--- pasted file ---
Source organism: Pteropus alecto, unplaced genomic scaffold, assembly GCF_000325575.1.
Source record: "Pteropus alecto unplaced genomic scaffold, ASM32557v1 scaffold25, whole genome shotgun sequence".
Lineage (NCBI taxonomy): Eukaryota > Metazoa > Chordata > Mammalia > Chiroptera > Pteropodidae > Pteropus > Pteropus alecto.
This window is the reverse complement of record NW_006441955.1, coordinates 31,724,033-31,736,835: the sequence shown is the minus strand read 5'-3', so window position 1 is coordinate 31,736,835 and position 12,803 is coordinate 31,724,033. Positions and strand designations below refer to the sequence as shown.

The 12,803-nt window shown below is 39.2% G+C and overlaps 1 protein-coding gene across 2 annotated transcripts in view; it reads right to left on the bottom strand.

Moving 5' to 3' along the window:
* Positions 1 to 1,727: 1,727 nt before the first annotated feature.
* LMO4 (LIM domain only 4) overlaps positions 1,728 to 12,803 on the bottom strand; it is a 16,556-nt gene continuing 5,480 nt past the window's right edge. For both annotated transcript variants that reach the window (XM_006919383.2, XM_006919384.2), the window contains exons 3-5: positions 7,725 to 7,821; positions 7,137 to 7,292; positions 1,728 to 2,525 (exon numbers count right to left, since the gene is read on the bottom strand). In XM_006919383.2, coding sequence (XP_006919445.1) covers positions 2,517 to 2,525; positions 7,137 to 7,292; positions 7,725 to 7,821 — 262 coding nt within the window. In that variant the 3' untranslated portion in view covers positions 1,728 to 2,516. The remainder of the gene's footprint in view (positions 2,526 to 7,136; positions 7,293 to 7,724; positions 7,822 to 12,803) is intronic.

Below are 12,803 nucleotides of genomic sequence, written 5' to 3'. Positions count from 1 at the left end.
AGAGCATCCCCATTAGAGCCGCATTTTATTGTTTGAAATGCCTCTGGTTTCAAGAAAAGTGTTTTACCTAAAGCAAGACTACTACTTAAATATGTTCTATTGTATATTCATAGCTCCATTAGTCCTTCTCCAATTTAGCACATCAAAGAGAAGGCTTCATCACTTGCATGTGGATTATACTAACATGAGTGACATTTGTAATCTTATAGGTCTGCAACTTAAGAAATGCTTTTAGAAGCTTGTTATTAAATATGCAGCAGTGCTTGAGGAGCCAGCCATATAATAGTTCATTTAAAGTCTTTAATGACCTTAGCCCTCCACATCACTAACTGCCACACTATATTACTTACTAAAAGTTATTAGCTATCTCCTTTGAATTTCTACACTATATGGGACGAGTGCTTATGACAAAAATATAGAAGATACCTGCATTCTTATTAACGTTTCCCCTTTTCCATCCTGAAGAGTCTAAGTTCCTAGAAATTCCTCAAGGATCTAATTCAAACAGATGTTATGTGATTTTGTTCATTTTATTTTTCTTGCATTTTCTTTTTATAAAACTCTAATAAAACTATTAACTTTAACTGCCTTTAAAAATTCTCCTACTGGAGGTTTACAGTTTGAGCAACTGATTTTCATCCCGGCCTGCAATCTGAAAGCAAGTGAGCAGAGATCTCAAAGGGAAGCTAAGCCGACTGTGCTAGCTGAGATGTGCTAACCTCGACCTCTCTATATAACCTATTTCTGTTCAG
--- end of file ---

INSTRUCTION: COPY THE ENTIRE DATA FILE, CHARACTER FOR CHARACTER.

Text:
Source organism: Pteropus alecto, unplaced genomic scaffold, assembly GCF_000325575.1.
Source record: "Pteropus alecto unplaced genomic scaffold, ASM32557v1 scaffold25, whole genome shotgun sequence".
Lineage (NCBI taxonomy): Eukaryota > Metazoa > Chordata > Mammalia > Chiroptera > Pteropodidae > Pteropus > Pteropus alecto.
This window is the reverse complement of record NW_006441955.1, coordinates 31,724,033-31,736,835: the sequence shown is the minus strand read 5'-3', so window position 1 is coordinate 31,736,835 and position 12,803 is coordinate 31,724,033. Positions and strand designations below refer to the sequence as shown.

The 12,803-nt window shown below is 39.2% G+C and overlaps 1 protein-coding gene across 2 annotated transcripts in view; it reads right to left on the bottom strand.

Moving 5' to 3' along the window:
* Positions 1 to 1,727: 1,727 nt before the first annotated feature.
* LMO4 (LIM domain only 4) overlaps positions 1,728 to 12,803 on the bottom strand; it is a 16,556-nt gene continuing 5,480 nt past the window's right edge. For both annotated transcript variants that reach the window (XM_006919383.2, XM_006919384.2), the window contains exons 3-5: positions 7,725 to 7,821; positions 7,137 to 7,292; positions 1,728 to 2,525 (exon numbers count right to left, since the gene is read on the bottom strand). In XM_006919383.2, coding sequence (XP_006919445.1) covers positions 2,517 to 2,525; positions 7,137 to 7,292; positions 7,725 to 7,821 — 262 coding nt within the window. In that variant the 3' untranslated portion in view covers positions 1,728 to 2,516. The remainder of the gene's footprint in view (positions 2,526 to 7,136; positions 7,293 to 7,724; positions 7,822 to 12,803) is intronic.

Below are 12,803 nucleotides of genomic sequence, written 5' to 3'. Positions count from 1 at the left end.
AGAGCATCCCCATTAGAGCCGCATTTTATTGTTTGAAATGCCTCTGGTTTCAAGAAAAGTGTTTTACCTAAAGCAAGACTACTACTTAAATATGTTCTATTGTATATTCATAGCTCCATTAGTCCTTCTCCAATTTAGCACATCAAAGAGAAGGCTTCATCACTTGCATGTGGATTATACTAACATGAGTGACATTTGTAATCTTATAGGTCTGCAACTTAAGAAATGCTTTTAGAAGCTTGTTATTAAATATGCAGCAGTGCTTGAGGAGCCAGCCATATAATAGTTCATTTAAAGTCTTTAATGACCTTAGCCCTCCACATCACTAACTGCCACACTATATTACTTACTAAAAGTTATTAGCTATCTCCTTTGAATTTCTACACTATATGGGACGAGTGCTTATGACAAAAATATAGAAGATACCTGCATTCTTATTAACGTTTCCCCTTTTCCATCCTGAAGAGTCTAAGTTCCTAGAAATTCCTCAAGGATCTAATTCAAACAGATGTTATGTGATTTTGTTCATTTTATTTTTCTTGCATTTTCTTTTTATAAAACTCTAATAAAACTATTAACTTTAACTGCCTTTAAAAATTCTCCTACTGGAGGTTTACAGTTTGAGCAACTGATTTTCATCCCGGCCTGCAATCTGAAAGCAAGTGAGCAGAGATCTCAAAGGGAAGCTAAGCCGACTGTGCTAGCTGAGATGTGCTAACCTCGACCTCTCTATATAACCTATTTCTGTTCAG